Curator Says MoMA PS1 Wanted Her, Until She Had a Baby

MoMA PS1, the Queens museum known partly for its inventive live art, music and dance series, courted a new creative hire for months before formally offering her the position as curator of performance last August. However, within a few weeks and after she mentioned to the museum's chief curator that she had just had a baby, the offer was rescinded. Now she has filed a complaint with the New York City Commission on Human Rights, asserting that the museum discriminated against her in violation of the city's laws on caregivers, pregnancy, and women's rights. The complaint said that the museum tried to assert, inaccurately, that she had turned down its job offer.


Turmoil at Lincoln Center: Infighting, Money Troubles, Scrapped Projects

Lincoln Center has had four leaders in five years, and that instability has affected every aspect of the institution. There have been shuffled and abandoned priorities and financial difficulties, just when major cultural institutions are struggling to retain and build donors and audiences. There will be no Lincoln Center Festival this summer, the promised Hall of Fame hasn't happened, and the Philharmonic's Geffen concert hall renovation is being "rethought."


The Philadelphia History Museum Is Closing Its Doors (Maybe for Good)

Falling revenues and the abrupt abandonment of a proposed partnership with Temple University have placed the Philadelphia History Museum's future in doubt. It will certainly be closed for at least six months, and may never reopen. Philadelphia is home to many well-known tourist attractions, such as the Liberty Bell, but the History Museum is home to some of the city's most valuable artifacts, including a desk used by President George Washington, the preserved body of a small dog named Philly who once served on the front lines during World War I, and boxing gloves worn by Joe Frazier during a championship match in the 1970s.


Protests Shutter a Show That Cast White Singers as Black Slaves

When the show "Slav", featuring performances by white women as slaves picking cotton, premiered at the Montreal International Jazz Festival, it immediately spawned a backlash and criticism that white artists had recklessly appropriated black culture. Critics called the work an insulting and insensitive performance. The production by the celebrated Quebec director Robert Lepage claims to be inspired by traditional African-American slave and work songs, and featured white and black performers. The backlash was swift and severe, causing the show to close after two performances of 16 scheduled.



When Sports Betting Is Legal, the Value of Game Data Soars

England has dealt with the issue of official versus unofficial sports data sources for years, and has not been able to curtail unofficial sources, which create lucrative niches for private betting companies. Just like bootleggers steal music and films by recording them during live performances using hidden miniature equipment, data collectors attend sports events incognito. Using various types of electronic equipment, they can send real-time play-by-play info that may beat the official data collectors' captures by just a few seconds, which can be enough to give the unofficial collectors a competitive edge. These practices raise many important questions: How should sports data from any source, official or unofficial, be regulated, monitored and purchased? Who should settle a dispute over whether an in-play bet was won or lost? Does real-time data from a sporting event, like the sounds of a musical performance, have a claim to royalties and copyright protection for those who produce it? By creating a sort of monopoly, could a mandate for official data actually do more harm than good?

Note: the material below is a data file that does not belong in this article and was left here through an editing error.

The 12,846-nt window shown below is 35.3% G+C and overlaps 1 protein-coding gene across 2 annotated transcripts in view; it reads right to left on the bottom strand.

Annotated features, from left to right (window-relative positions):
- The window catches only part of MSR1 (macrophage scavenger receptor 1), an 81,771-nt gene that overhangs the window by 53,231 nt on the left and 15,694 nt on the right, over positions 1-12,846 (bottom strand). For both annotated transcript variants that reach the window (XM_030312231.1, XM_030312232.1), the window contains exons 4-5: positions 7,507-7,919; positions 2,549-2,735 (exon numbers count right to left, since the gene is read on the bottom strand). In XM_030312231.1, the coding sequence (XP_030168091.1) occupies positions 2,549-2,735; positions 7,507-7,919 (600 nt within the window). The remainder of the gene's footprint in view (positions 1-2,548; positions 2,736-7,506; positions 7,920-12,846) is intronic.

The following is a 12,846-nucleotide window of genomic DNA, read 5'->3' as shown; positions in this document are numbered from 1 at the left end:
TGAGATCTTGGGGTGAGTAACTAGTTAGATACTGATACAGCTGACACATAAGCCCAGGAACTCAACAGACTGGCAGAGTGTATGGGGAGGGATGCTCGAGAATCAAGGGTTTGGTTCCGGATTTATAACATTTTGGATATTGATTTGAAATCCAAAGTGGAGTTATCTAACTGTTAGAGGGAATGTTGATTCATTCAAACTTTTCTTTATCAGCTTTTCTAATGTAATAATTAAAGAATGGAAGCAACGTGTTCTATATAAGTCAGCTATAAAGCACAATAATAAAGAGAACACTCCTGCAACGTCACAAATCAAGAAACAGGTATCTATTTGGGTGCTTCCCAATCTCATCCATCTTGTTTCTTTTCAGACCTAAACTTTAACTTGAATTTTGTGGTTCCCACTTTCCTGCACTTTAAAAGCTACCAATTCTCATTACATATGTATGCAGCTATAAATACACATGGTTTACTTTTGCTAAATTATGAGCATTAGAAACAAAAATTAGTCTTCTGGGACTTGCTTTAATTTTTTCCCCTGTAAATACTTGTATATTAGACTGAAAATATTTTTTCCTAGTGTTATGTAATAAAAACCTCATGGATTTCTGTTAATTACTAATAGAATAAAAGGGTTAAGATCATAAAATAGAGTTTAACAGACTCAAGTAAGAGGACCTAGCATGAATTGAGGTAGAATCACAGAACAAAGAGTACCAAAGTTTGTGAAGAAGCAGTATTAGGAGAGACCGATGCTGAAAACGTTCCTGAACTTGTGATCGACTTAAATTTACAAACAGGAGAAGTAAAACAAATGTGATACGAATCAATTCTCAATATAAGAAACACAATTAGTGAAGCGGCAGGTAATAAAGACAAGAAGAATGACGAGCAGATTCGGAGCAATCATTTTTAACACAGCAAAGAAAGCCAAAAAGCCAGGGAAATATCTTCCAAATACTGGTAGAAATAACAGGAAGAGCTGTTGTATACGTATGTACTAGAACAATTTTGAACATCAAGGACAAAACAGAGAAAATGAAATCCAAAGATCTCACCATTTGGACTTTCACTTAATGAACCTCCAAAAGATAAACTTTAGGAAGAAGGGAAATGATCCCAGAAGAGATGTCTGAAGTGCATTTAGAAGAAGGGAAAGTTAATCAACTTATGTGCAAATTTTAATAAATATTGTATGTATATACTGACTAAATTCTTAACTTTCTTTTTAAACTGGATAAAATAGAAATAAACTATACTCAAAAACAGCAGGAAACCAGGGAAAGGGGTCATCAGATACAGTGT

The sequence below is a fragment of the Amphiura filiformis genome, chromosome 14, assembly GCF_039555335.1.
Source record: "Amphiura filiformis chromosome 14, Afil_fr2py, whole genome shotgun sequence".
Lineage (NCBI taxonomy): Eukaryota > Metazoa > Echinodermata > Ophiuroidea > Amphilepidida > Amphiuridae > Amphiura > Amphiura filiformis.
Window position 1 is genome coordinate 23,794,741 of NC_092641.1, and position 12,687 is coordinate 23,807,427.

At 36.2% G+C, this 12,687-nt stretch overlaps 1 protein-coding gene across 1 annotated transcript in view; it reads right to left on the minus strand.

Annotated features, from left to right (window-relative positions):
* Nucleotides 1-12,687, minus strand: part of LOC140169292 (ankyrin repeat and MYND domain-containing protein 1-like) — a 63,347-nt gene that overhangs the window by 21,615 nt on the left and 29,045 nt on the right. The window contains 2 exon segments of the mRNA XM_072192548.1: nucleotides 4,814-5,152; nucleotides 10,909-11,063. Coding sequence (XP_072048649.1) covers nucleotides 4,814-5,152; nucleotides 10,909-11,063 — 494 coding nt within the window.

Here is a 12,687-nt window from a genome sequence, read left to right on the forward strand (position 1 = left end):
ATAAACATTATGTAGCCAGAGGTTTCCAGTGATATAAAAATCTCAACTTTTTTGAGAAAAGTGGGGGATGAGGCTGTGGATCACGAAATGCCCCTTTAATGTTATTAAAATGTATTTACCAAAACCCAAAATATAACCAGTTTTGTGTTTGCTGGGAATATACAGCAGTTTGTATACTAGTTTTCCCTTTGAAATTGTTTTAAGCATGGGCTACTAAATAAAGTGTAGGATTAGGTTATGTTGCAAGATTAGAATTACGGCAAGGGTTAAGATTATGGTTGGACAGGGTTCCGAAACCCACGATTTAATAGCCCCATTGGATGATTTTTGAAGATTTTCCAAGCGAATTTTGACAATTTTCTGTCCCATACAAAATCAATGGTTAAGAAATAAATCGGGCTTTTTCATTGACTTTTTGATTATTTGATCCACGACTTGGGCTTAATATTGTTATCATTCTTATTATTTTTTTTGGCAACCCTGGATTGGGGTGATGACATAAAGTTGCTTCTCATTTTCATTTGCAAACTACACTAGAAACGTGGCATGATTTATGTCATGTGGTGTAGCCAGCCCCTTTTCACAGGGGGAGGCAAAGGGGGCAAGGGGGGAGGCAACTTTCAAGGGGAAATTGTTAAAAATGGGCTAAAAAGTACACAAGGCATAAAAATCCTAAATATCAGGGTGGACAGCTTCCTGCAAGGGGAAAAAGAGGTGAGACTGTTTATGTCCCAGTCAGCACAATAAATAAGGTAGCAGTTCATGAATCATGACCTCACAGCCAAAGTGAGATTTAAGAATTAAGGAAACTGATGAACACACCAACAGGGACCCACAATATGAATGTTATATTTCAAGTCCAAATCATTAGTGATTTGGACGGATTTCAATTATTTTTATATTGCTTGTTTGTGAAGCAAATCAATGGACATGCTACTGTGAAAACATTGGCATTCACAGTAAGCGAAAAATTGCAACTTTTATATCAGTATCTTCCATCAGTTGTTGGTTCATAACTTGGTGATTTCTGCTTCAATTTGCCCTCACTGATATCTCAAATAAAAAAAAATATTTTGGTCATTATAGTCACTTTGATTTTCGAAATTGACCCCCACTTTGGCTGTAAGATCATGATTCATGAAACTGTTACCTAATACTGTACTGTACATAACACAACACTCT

Jim Jordan Is Defiant as Allegations Mount, and Supporters Point to 'Deep State'

New accusers have come forward to say that Jim Jordan, the wrestling coach turned six-term congressman, was aware of sexual misconduct at Ohio State University but did nothing to stop it. The Ohio Republican's stalwart supporters are already defending the conservative powerhouse, saying that he is the victim of the same "deep state" conspirators -- liberal bureaucrats embedded in the government -- who are trying to bring down President Trump. In a Fox News interview, Jordan disparaged some of the former college wrestlers who have come forward to say that he knew of allegations that the team doctor, Richard H. Strauss, had fondled them. He said he could not explain why other more friendly wrestlers had leveled similar charges.


Jenrry Mejia, Barred for Life in 2016, May Return to the Mets Next Season

Jenrry Mejia, the Mets closer who became the first player in Major League Baseball (MLB) to be barred for life for using performance-enhancing drugs, has been conditionally reinstated. According to the provisions of the MLB's Joint Drug Prevention and Treatment Program, a player who receives a lifetime ban may apply for reinstatement after two years. Mejia will be allowed to begin workouts under the Mets' supervision after the All-Star Game this month and to start a minor league rehabilitation assignment in mid-August.


For Tennis Players, Numbers in Antidoping Program Don't Add Up

Some players are never tested, some are tested occasionally, and some are tested frequently for performance enhancing drug use. Serena Williams expressed no qualms about antidoping officers showing up unannounced to collect urine and, on occasion, blood samples. She wasn't even bothered when it happened twice in the same week in the lead-up to this year's French Open until she saw numbers, plucked from the United States Anti-Doping Agency's public database and included in a recent Deadspin article, that seemed to suggest that she was being tested three times and five times more often than her competitors.